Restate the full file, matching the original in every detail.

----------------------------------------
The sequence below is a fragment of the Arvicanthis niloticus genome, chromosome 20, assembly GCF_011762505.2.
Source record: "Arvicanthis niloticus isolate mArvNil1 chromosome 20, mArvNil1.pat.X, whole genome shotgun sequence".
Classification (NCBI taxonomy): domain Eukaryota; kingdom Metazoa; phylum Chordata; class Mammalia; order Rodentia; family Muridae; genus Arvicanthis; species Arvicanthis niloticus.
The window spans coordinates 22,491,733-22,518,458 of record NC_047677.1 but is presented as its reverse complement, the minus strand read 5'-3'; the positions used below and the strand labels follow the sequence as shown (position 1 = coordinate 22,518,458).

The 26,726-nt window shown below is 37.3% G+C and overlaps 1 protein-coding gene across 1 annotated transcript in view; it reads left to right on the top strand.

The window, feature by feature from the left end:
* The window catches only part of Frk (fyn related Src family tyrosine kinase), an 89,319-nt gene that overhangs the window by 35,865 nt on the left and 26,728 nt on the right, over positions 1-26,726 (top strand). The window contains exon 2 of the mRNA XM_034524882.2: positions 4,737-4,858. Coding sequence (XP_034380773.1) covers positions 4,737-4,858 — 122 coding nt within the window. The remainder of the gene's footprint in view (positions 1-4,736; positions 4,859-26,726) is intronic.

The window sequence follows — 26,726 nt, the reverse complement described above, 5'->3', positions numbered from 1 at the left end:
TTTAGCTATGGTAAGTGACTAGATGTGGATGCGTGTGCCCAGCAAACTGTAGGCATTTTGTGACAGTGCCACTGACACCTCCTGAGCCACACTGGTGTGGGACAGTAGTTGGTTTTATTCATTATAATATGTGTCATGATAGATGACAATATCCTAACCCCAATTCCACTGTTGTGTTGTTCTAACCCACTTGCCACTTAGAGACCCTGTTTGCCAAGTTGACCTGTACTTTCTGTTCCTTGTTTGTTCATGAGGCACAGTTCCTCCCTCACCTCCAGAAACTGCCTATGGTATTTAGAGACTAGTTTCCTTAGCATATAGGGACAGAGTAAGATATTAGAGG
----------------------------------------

The sequence below is a fragment of the Arvicanthis niloticus genome, chromosome 20, assembly GCF_011762505.2.
Source record: "Arvicanthis niloticus isolate mArvNil1 chromosome 20, mArvNil1.pat.X, whole genome shotgun sequence".
Classification (NCBI taxonomy): domain Eukaryota; kingdom Metazoa; phylum Chordata; class Mammalia; order Rodentia; family Muridae; genus Arvicanthis; species Arvicanthis niloticus.
The window spans coordinates 22,491,733-22,518,458 of record NC_047677.1 but is presented as its reverse complement, the minus strand read 5'-3'; the positions used below and the strand labels follow the sequence as shown (position 1 = coordinate 22,518,458).

The 26,726-nt window shown below is 37.3% G+C and overlaps 1 protein-coding gene across 1 annotated transcript in view; it reads left to right on the top strand.

The window, feature by feature from the left end:
* The window catches only part of Frk (fyn related Src family tyrosine kinase), an 89,319-nt gene that overhangs the window by 35,865 nt on the left and 26,728 nt on the right, over positions 1-26,726 (top strand). The window contains exon 2 of the mRNA XM_034524882.2: positions 4,737-4,858. Coding sequence (XP_034380773.1) covers positions 4,737-4,858 — 122 coding nt within the window. The remainder of the gene's footprint in view (positions 1-4,736; positions 4,859-26,726) is intronic.

The window sequence follows — 26,726 nt, the reverse complement described above, 5'->3', positions numbered from 1 at the left end:
TTTAGCTATGGTAAGTGACTAGATGTGGATGCGTGTGCCCAGCAAACTGTAGGCATTTTGTGACAGTGCCACTGACACCTCCTGAGCCACACTGGTGTGGGACAGTAGTTGGTTTTATTCATTATAATATGTGTCATGATAGATGACAATATCCTAACCCCAATTCCACTGTTGTGTTGTTCTAACCCACTTGCCACTTAGAGACCCTGTTTGCCAAGTTGACCTGTACTTTCTGTTCCTTGTTTGTTCATGAGGCACAGTTCCTCCCTCACCTCCAGAAACTGCCTATGGTATTTAGAGACTAGTTTCCTTAGCATATAGGGACAGAGTAAGATATTAGAGG